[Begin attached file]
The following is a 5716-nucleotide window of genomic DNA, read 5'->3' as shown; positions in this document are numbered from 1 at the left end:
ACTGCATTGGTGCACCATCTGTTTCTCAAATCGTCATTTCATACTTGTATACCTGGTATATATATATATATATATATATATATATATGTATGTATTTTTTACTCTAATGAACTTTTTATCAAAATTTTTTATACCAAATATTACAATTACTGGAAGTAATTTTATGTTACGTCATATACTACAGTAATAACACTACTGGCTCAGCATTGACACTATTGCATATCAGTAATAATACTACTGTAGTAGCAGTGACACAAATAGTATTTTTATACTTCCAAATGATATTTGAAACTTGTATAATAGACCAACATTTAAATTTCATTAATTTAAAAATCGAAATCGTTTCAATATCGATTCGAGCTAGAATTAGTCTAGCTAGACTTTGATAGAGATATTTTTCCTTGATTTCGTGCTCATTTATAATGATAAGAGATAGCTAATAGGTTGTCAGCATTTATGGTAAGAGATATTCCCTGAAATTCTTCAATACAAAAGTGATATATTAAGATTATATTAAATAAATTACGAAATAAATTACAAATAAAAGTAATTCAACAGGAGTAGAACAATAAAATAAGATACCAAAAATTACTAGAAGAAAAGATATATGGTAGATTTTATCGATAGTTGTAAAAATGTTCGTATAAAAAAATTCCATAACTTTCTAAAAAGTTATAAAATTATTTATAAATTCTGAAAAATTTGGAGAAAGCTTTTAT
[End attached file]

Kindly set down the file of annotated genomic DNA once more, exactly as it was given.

The following is a 5716-nucleotide window of genomic DNA, read 5'->3' as shown; positions in this document are numbered from 1 at the left end:
ACTGCATTGGTGCACCATCTGTTTCTCAAATCGTCATTTCATACTTGTATACCTGGTATATATATATATATATATATATATATATATGTATGTATTTTTTACTCTAATGAACTTTTTATCAAAATTTTTTATACCAAATATTACAATTACTGGAAGTAATTTTATGTTACGTCATATACTACAGTAATAACACTACTGGCTCAGCATTGACACTATTGCATATCAGTAATAATACTACTGTAGTAGCAGTGACACAAATAGTATTTTTATACTTCCAAATGATATTTGAAACTTGTATAATAGACCAACATTTAAATTTCATTAATTTAAAAATCGAAATCGTTTCAATATCGATTCGAGCTAGAATTAGTCTAGCTAGACTTTGATAGAGATATTTTTCCTTGATTTCGTGCTCATTTATAATGATAAGAGATAGCTAATAGGTTGTCAGCATTTATGGTAAGAGATATTCCCTGAAATTCTTCAATACAAAAGTGATATATTAAGATTATATTAAATAAATTACGAAATAAATTACAAATAAAAGTAATTCAACAGGAGTAGAACAATAAAATAAGATACCAAAAATTACTAGAAGAAAAGATATATGGTAGATTTTATCGATAGTTGTAAAAATGTTCGTATAAAAAAATTCCATAACTTTCTAAAAAGTTATAAAATTATTTATAAATTCTGAAAAATTTGGAGAAAGCTTTTAT